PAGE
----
The big and divisive news is the interoperability of messaging services. According to a press release from the European Parliament, apps such as WhatsApp, Facebook Messenger, or Telegram should open to smaller messaging platforms. They have to cooperate with them if requested. However, the press release is not explicit about the implementation; for instance, it is not known whether WhatsApp users would be able to send messages to iMessage users. Nonetheless, Alec Muffet, an internet security expert, highlighted on The Verge that it would be a mistake to think that Apple, Google, Facebook, and other tech companies are making identical and interchangeable products that could be easily combined. Each messaging service is responsible for its own security now. Thus, at the end of this reform, overall security would be only as strong as the weakest link of the chain of messaging apps.
The new regulation will prevent technology giants from “bundling” services into a single package. Moreover, it will prohibit gatekeepers from connecting data from different services, such as Facebook and Instagram, unless they have obtained the users’ explicit consent.
MEPs also managed to introduce regulations on default settings. A “choice screen” would appear when a consumer buys a new smart device, such as a smartphone, which allows them to make decisions. For instance, there would be other options to choose from than a default web browser installed on the device. Users will also be able to delete pre-installed applications, which would mean a revolutionary innovation and a step towards making phones more personalized. However, Zach Mayers, a competition and economic regulation expert, argues that this proposal might impact technology companies’ innovation incentives. For example, Google has developed the Android operating system, and it provides it for free to phone manufacturers, ensuring that consumers try out Google’s other pre-installed services. If the MEPs’ idea prevails, Android would no longer serve this purpose for Google, so Google might start charging manufacturers for its use. On the one hand, this might make it profitable for developers to create new operating systems, thus generating more competition. Nonetheless, it could also simply drive up smartphone prices and discourage Google from investing in the development of Android.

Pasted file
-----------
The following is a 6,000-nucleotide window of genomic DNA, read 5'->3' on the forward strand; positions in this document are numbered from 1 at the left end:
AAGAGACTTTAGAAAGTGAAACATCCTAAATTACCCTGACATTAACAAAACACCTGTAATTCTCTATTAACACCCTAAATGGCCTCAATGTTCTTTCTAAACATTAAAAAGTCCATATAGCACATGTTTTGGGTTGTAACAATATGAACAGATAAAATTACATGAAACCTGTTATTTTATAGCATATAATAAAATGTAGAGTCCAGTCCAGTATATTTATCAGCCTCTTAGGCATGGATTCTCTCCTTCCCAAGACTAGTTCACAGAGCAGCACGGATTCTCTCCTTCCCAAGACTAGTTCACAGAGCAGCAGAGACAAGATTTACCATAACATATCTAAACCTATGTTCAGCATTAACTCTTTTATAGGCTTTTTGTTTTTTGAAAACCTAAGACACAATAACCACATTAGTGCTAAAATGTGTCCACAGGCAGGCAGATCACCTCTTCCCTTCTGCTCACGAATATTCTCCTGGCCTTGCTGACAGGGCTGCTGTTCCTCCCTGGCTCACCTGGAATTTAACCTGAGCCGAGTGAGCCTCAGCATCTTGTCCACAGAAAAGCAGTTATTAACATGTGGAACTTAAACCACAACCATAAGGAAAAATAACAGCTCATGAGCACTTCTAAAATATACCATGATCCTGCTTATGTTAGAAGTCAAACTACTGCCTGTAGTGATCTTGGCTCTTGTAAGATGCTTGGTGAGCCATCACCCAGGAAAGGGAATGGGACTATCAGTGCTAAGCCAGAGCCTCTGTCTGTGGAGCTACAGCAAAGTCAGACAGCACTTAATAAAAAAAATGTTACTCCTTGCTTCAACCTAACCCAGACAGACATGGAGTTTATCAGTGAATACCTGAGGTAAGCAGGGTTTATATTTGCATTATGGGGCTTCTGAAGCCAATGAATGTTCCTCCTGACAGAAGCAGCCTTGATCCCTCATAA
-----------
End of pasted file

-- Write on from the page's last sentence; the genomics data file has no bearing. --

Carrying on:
While aiming to create more intense competition and more choices, the DMA may degrade tech giants’ services in some respects. For instance, technology corporations will be less able to offer personalized services, and their services will not work together as seamlessly as they do today. Moreover, consumers may even face more cookie banner requests for consent, which mightily undermine the user experience.
To sum up, we can see that the Digital Markets Act (DMA) will bring many new and beneficial features for users. However, it will also be interesting to see its drawbacks after it comes into effect. Everyone is unanimous that regulation is necessary to prevent the giant platforms from acting as gatekeepers to restrict competition. Nonetheless, their reactions are open to question.